At the same time that he had finished getting his tie done, he heard Davy honk his car horn. Since Nicholas didn’t have his own car yet, all four of them would be going together. Nicholas walked quickly out the door so that he wouldn’t be embarrassed by his parents, opened the front car door, and told Davy to drive.
“Well, this could be our big night! Did you get a corsage for Cyndi?”
“Yes. Let’s just go.”
“Hey, if things go as planned, I brought a little something for after the prom.” Davy said, then, from the inside of his tuxedo jacket drew out a joint.
“Are you crazy? What if they do a pat down at the door?”
“Don’t worry about it! I’ll leave it in the glove compartment and they’ll never know.”
Nicholas had tried pot a couple of times with Davy when he had studied over at Davy’s house before his parents got home. They usually did their homework quickly, then turned on the stereo and listened to Led Zeppelin. Nicholas would smoke with Davy but he usually didn’t smoke as much. He told Davy it gave him a headache.
The prom was a distant memory, clogged with feelings of excitement and disappointment. After high school, Davy enlisted in the Army and got Nicholas to join with him on a buddy system. They were both stationed at Ft. Hood, but, luckily for them, neither one had been sent to Vietnam. Davy was sent up to a station in Alaska and Nicholas was assigned to a base in Naples. A year after the official end of the Vietnam War, Davy was reassigned to Ft. Benning in Georgia while Nicholas was honorably discharged and returned home to go to Community College. The two friends kept in touch and, when he had some leave time, Davy would get together with Nicholas for a few beers.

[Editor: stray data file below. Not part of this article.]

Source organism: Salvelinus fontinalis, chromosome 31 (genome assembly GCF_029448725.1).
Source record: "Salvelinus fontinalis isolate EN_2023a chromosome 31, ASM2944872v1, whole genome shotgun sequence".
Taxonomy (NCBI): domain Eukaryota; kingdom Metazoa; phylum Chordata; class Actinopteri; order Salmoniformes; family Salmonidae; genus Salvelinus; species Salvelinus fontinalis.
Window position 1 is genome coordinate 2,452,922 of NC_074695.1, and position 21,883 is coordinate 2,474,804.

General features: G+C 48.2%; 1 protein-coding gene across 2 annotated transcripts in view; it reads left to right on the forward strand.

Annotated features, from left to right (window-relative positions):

Three years before Nicholas was put in the rest home, Davy was found dead by his wife in their garage. Nicholas was in total shock when he received the news, not understanding how his best friend could take his own life. Nicholas thought that he knew his friend so well, that they could talk about anything. After the funeral, Nicholas returned home and was found the next day by his fiance on the bedroom floor. He had suffered a stroke. His fiance and his mother (his father had been killed in a car crash six months earlier) found a place for him to stay; after being in the home for a year, and not improving, his fiance returned her ring to him.
The strobe flash from a lightening strike outside illuminated Nicholas Jordan’s room. The main brunt of the storm would be over in an hour or so, but it wasn’t an event of significance to Nicholas Jordan. Nothing would ever be of significance to Nicholas Jordan again.
Crash! A second after Nicholas Jordan passed away from his earthly woes, an old tree branch, which had been struck by the last lightening bolt, crashed through the window in his room. When his nurse ran into his room to check on the noise, she found the leaves on the branch had covered Nicholas’ body like a blanket and she saw that there was a little smile on his face.
Written Jan. 15/16 2012